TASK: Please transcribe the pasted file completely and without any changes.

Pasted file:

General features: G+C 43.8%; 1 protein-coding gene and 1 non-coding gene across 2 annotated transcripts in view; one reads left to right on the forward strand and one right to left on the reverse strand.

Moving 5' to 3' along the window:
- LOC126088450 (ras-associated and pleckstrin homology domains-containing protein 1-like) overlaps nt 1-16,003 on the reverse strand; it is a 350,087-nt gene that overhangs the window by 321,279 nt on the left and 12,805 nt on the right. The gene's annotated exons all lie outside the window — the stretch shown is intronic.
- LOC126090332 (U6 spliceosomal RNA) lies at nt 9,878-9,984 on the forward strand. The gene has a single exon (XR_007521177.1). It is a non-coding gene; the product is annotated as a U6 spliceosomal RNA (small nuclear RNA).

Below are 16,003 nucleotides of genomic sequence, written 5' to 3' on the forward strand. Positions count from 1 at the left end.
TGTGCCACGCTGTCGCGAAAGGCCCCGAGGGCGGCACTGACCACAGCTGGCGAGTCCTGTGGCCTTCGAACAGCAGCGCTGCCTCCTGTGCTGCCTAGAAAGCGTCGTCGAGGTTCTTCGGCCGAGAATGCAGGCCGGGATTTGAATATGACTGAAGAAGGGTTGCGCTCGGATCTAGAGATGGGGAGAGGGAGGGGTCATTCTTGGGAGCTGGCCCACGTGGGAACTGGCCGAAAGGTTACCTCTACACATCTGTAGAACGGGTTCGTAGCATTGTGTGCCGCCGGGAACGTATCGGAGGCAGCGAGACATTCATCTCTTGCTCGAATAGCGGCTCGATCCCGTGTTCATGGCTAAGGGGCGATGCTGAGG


General features: G+C 43.8%; 1 protein-coding gene and 1 non-coding gene across 2 annotated transcripts in view; one reads left to right on the forward strand and one right to left on the reverse strand.

Moving 5' to 3' along the window:
- LOC126088450 (ras-associated and pleckstrin homology domains-containing protein 1-like) overlaps nt 1-16,003 on the reverse strand; it is a 350,087-nt gene that overhangs the window by 321,279 nt on the left and 12,805 nt on the right. The gene's annotated exons all lie outside the window — the stretch shown is intronic.
- LOC126090332 (U6 spliceosomal RNA) lies at nt 9,878-9,984 on the forward strand. The gene has a single exon (XR_007521177.1). It is a non-coding gene; the product is annotated as a U6 spliceosomal RNA (small nuclear RNA).

Below are 16,003 nucleotides of genomic sequence, written 5' to 3' on the forward strand. Positions count from 1 at the left end.
TGTGCCACGCTGTCGCGAAAGGCCCCGAGGGCGGCACTGACCACAGCTGGCGAGTCCTGTGGCCTTCGAACAGCAGCGCTGCCTCCTGTGCTGCCTAGAAAGCGTCGTCGAGGTTCTTCGGCCGAGAATGCAGGCCGGGATTTGAATATGACTGAAGAAGGGTTGCGCTCGGATCTAGAGATGGGGAGAGGGAGGGGTCATTCTTGGGAGCTGGCCCACGTGGGAACTGGCCGAAAGGTTACCTCTACACATCTGTAGAACGGGTTCGTAGCATTGTGTGCCGCCGGGAACGTATCGGAGGCAGCGAGACATTCATCTCTTGCTCGAATAGCGGCTCGATCCCGTGTTCATGGCTAAGGGGCGATGCTGAGG